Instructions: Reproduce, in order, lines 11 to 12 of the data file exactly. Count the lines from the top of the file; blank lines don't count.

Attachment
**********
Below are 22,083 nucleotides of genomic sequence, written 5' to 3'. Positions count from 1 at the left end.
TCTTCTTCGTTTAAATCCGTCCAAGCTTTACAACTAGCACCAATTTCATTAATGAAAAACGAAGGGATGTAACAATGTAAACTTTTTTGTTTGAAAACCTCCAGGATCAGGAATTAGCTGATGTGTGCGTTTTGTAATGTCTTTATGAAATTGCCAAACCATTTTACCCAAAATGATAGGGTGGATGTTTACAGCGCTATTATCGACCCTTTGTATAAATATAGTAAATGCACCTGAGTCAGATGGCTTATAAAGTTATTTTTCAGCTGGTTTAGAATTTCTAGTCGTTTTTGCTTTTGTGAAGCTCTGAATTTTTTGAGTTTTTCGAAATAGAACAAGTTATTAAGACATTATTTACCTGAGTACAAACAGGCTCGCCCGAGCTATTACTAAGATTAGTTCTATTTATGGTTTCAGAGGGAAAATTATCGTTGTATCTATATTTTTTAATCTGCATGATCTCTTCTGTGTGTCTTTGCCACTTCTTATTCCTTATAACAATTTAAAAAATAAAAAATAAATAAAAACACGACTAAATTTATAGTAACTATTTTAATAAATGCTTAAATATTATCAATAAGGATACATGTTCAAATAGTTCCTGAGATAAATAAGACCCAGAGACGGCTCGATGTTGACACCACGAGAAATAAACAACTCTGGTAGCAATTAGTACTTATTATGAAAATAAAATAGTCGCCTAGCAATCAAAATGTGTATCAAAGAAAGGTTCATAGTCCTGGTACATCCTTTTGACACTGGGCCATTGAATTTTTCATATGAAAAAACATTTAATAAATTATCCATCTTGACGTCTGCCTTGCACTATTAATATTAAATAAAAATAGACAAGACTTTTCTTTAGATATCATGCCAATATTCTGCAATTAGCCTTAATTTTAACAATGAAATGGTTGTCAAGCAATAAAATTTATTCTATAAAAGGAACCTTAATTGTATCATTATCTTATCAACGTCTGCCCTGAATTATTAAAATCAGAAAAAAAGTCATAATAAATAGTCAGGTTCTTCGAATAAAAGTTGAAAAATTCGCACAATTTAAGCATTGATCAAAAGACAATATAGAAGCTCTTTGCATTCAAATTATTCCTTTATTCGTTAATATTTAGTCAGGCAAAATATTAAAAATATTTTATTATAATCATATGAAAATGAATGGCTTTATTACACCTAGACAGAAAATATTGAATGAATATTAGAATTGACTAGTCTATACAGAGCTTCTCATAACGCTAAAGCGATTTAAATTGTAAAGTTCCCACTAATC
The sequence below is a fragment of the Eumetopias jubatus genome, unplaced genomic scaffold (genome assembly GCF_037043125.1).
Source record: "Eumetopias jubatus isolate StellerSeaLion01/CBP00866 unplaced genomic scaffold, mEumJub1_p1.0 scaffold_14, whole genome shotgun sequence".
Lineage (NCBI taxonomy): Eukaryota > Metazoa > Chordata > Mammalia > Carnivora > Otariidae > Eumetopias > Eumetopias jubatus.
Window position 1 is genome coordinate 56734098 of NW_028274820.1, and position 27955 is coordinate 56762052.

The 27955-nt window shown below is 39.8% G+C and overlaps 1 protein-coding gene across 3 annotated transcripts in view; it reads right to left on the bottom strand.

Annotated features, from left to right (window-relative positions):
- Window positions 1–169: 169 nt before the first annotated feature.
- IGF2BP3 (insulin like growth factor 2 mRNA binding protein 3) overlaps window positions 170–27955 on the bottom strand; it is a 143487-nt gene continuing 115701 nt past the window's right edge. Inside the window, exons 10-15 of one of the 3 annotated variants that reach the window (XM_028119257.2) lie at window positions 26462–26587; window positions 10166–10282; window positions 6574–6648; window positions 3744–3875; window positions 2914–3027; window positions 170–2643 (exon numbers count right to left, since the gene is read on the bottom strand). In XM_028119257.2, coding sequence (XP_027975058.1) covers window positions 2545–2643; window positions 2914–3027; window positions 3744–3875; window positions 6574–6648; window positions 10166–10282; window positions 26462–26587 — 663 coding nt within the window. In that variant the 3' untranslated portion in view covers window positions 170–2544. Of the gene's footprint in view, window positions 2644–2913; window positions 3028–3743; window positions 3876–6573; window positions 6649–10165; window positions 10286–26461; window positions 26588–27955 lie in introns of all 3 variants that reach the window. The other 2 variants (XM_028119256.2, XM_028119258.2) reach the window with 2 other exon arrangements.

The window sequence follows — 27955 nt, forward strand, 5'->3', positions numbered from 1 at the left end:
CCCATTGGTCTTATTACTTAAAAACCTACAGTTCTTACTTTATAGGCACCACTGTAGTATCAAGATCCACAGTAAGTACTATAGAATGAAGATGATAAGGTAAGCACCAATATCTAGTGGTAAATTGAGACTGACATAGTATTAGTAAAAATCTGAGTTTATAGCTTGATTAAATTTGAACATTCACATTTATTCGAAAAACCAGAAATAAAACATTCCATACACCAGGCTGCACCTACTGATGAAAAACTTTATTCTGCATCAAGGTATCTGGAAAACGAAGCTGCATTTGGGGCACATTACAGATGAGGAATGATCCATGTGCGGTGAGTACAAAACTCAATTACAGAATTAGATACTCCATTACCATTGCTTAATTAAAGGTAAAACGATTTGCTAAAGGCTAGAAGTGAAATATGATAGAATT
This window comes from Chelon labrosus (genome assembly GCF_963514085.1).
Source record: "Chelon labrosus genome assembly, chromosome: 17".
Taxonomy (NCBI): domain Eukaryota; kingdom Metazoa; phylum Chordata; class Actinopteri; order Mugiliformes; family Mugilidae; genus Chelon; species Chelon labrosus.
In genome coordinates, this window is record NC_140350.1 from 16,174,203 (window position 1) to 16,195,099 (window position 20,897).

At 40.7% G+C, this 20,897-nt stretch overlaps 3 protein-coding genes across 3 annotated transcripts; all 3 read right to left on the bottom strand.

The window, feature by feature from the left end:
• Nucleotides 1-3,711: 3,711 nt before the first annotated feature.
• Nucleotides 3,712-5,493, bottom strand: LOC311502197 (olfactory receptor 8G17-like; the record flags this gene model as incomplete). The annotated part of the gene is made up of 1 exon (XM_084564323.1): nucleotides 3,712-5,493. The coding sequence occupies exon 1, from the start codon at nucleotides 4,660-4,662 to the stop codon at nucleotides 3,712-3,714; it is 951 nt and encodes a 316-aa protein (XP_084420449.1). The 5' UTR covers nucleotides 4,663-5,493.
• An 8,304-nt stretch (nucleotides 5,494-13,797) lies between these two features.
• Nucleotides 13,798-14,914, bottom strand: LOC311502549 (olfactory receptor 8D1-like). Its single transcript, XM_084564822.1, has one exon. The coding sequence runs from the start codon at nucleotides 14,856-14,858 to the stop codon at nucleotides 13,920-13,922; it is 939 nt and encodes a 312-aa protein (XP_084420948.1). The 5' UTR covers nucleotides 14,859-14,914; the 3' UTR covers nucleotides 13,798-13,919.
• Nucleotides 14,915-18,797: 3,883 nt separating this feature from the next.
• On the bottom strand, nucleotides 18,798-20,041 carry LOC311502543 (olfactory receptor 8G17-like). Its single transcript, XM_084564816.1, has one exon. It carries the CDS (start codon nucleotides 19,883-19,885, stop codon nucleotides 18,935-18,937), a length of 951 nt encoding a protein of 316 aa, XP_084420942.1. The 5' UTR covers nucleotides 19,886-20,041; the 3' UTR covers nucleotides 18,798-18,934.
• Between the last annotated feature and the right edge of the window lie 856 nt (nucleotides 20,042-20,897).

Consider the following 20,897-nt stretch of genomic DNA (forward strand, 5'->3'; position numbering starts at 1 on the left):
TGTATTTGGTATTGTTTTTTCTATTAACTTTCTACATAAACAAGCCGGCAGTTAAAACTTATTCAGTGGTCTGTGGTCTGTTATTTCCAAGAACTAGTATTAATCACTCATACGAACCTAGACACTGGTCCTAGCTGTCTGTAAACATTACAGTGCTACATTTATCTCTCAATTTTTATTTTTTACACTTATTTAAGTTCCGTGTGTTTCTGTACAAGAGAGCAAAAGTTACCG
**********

The window sequence follows — 27955 nt, forward strand, 5'->3', positions numbered from 1 at the left end:
CCCATTGGTCTTATTACTTAAAAACCTACAGTTCTTACTTTATAGGCACCACTGTAGTATCAAGATCCACAGTAAGTACTATAGAATGAAGATGATAAGGTAAGCACCAATATCTAGTGGTAAATTGAGACTGACATAGTATTAGTAAAAATCTGAGTTTATAGCTTGATTAAATTTGAACATTCACATTTATTCGAAAAACCAGAAATAAAACATTCCATACACCAGGCTGCACCTACTGATGAAAAACTTTATTCTGCATCAAGGTATCTGGAAAACGAAGCTGCATTTGGGGCACATTACAGATGAGGAATGATCCATGTGCGGTGAGTACAAAACTCAATTACAGAATTAGATACTCCATTACCATTGCTTAATTAAAGGTAAAACGATTTGCTAAAGGCTAGAAGTGAAATATGATAGAATT